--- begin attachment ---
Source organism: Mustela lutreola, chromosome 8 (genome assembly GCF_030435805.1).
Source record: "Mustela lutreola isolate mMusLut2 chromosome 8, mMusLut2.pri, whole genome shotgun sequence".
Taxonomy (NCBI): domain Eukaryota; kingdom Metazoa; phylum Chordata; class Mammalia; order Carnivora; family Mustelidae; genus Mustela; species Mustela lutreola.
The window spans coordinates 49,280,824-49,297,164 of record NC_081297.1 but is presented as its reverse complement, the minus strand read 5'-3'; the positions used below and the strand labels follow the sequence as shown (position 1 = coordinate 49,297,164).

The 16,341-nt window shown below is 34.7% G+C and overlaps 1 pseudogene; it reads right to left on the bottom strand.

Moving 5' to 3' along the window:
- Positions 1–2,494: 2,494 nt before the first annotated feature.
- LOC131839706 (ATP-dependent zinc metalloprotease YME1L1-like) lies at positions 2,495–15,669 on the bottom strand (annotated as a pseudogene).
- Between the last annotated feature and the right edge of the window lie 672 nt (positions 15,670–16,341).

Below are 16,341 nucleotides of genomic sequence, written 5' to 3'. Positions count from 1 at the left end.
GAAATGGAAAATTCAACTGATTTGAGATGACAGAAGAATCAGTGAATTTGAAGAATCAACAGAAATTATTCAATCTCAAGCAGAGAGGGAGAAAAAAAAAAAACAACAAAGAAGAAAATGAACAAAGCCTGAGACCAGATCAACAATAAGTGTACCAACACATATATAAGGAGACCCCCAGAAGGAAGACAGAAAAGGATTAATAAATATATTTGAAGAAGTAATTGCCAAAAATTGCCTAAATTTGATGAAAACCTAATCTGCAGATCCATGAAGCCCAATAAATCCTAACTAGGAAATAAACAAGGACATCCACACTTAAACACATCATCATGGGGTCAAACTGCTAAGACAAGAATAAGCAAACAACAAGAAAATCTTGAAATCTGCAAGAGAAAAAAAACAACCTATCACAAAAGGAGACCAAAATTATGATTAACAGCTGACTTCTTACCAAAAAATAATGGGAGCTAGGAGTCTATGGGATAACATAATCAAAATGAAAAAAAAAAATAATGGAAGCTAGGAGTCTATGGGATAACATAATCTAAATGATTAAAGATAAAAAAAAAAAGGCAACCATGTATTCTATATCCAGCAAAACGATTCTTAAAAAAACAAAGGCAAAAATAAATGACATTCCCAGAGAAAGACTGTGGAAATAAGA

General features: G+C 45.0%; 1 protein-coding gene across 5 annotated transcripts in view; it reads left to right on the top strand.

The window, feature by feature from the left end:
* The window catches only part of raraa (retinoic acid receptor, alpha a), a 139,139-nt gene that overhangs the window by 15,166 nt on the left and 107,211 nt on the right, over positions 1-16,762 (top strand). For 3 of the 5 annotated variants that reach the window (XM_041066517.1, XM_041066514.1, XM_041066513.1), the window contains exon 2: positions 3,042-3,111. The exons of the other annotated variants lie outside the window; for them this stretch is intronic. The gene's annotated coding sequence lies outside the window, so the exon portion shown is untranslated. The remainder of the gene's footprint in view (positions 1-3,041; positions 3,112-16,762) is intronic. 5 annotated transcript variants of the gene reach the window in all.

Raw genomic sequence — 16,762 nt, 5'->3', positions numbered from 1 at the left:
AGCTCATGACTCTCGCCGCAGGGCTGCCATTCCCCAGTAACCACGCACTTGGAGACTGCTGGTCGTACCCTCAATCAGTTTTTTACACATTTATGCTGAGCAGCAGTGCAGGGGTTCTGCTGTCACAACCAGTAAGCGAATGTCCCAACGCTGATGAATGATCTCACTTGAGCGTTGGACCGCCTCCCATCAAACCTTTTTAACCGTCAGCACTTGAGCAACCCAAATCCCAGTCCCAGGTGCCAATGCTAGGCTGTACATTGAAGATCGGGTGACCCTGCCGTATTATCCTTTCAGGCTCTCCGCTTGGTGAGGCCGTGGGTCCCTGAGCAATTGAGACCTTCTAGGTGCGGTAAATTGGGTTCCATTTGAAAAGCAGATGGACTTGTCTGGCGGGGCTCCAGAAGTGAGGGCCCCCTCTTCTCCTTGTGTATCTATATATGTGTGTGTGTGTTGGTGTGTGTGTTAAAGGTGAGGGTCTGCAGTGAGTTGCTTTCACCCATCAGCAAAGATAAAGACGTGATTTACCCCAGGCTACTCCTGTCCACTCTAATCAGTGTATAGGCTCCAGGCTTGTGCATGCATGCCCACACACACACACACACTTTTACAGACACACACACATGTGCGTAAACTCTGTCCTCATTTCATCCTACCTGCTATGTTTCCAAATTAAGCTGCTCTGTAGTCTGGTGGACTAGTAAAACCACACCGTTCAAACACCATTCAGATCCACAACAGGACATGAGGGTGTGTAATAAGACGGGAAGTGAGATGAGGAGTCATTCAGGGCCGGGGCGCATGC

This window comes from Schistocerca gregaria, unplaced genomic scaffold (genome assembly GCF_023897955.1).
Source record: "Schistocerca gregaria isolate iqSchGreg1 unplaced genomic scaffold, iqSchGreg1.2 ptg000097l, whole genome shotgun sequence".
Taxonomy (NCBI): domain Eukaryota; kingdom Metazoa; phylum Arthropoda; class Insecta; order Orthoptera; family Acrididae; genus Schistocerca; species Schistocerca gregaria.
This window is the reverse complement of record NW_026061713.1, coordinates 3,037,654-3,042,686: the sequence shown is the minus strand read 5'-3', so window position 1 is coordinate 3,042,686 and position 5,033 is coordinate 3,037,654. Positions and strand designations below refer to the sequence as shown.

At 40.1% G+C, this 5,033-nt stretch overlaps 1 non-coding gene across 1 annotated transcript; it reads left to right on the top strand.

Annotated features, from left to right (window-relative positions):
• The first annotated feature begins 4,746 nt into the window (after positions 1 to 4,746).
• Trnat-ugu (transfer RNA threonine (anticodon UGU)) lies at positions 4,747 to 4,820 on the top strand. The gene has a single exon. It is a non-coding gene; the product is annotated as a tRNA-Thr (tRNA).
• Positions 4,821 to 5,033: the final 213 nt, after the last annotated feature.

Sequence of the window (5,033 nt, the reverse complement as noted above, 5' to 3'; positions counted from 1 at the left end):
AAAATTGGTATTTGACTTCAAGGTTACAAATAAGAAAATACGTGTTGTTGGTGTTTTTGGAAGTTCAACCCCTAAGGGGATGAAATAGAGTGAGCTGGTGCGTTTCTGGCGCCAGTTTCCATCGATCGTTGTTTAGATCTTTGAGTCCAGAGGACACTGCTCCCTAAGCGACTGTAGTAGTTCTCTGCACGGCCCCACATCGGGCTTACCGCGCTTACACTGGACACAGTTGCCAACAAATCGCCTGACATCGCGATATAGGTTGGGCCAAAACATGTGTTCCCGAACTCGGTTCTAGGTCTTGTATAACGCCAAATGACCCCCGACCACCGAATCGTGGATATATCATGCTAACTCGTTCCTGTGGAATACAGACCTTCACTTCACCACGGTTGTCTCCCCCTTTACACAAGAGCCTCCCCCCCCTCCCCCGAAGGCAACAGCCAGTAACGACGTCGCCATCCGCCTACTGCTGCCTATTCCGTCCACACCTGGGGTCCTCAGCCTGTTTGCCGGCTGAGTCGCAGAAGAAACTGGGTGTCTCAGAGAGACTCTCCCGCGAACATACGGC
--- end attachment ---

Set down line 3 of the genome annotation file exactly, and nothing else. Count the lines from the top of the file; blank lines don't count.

Taxonomy (NCBI): domain Eukaryota; kingdom Metazoa; phylum Chordata; class Mammalia; order Carnivora; family Mustelidae; genus Mustela; species Mustela lutreola.